Luke 15:11-32: The Parable of the Two Lost Sons

The parable of the prodigal son is probably the most famous parable in the gospels. But I think like many that it has been misnamed. Some have thought to call it the parable of the Prodigal Father, this is because the word prodigal means ‘spendthrift’ and the Father who represents God and His restoring grace is so generous. But I think this is a bad title as ‘prodigal’ has many bad connotations. Some have thought to call it the Parable of the Older Brother, this is a good title which is better than the parable of the prodigal son because Christ’s intended target for the teaching of this parable were the Pharisees who were represented by the older brother who refused to accept his brother back. But I have chosen as a title, the parable of the two lost sons, I think this covers the reality that there is more than one way to be separated from God, and in this parable we see the Father being compassionate to both and seeking to restore both.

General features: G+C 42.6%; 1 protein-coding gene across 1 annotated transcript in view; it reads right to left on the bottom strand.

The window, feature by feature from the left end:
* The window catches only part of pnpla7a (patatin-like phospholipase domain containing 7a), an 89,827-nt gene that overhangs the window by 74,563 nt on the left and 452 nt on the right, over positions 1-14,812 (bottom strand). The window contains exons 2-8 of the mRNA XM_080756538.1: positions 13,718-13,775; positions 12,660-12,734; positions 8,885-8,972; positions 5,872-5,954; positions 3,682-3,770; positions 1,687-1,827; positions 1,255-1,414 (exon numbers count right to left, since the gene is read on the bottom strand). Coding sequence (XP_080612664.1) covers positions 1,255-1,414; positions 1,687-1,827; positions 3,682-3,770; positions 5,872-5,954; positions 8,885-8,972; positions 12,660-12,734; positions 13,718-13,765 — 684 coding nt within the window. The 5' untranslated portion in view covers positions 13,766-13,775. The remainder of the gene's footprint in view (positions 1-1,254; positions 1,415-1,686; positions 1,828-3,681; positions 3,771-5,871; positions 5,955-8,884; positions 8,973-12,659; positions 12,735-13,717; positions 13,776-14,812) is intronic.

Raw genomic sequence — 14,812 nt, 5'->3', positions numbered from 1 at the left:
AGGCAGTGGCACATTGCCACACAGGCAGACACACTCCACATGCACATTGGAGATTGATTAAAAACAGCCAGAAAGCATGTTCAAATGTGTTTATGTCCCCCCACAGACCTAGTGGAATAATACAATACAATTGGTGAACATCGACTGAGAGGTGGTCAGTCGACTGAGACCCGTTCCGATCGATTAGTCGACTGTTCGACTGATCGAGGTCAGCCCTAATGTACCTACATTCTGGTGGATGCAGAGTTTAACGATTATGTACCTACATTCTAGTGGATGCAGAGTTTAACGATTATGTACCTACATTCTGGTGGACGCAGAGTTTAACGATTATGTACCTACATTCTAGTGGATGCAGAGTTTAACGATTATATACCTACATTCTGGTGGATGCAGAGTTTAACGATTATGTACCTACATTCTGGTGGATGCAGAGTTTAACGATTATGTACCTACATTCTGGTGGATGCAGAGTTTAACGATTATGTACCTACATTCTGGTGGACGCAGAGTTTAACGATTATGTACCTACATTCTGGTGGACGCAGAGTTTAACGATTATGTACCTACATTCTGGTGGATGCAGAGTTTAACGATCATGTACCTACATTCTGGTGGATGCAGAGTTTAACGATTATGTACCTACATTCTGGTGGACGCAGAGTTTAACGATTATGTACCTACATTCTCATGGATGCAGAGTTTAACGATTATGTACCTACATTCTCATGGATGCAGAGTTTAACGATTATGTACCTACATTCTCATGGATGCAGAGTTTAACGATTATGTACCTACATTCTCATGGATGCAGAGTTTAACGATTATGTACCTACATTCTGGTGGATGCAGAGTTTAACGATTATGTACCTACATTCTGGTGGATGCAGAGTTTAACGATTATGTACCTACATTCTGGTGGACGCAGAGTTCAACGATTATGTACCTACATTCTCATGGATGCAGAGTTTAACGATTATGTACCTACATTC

We are looking today at this the third of three similar parables. We have looked at the parable of the lost sheep and the lost coin and have seen God’s joy in searching for and saving sinners. Through the pictures of a shepherd enduring a hostile search; and a housewife on her hands and knees combing through dirt all in order to find us. Through these pictures we have learnt about the willingness of our God to save us. The occasion for these parables was the grumbling of the religious leaders who resented the fact that sinners were drawn to Christ and that He was willing to associate with them and minister to them. This third parable has the most detail about the Father’s willing acceptance of penitent sinners and is pointed in its challenge to the legalists about their lovelessness and misunderstanding of grace.

We will look at this section under three heading following the three main characters of our parable, the younger son, the Father, the older son.

(Apologies for the low audio quality and missing parts of this recording)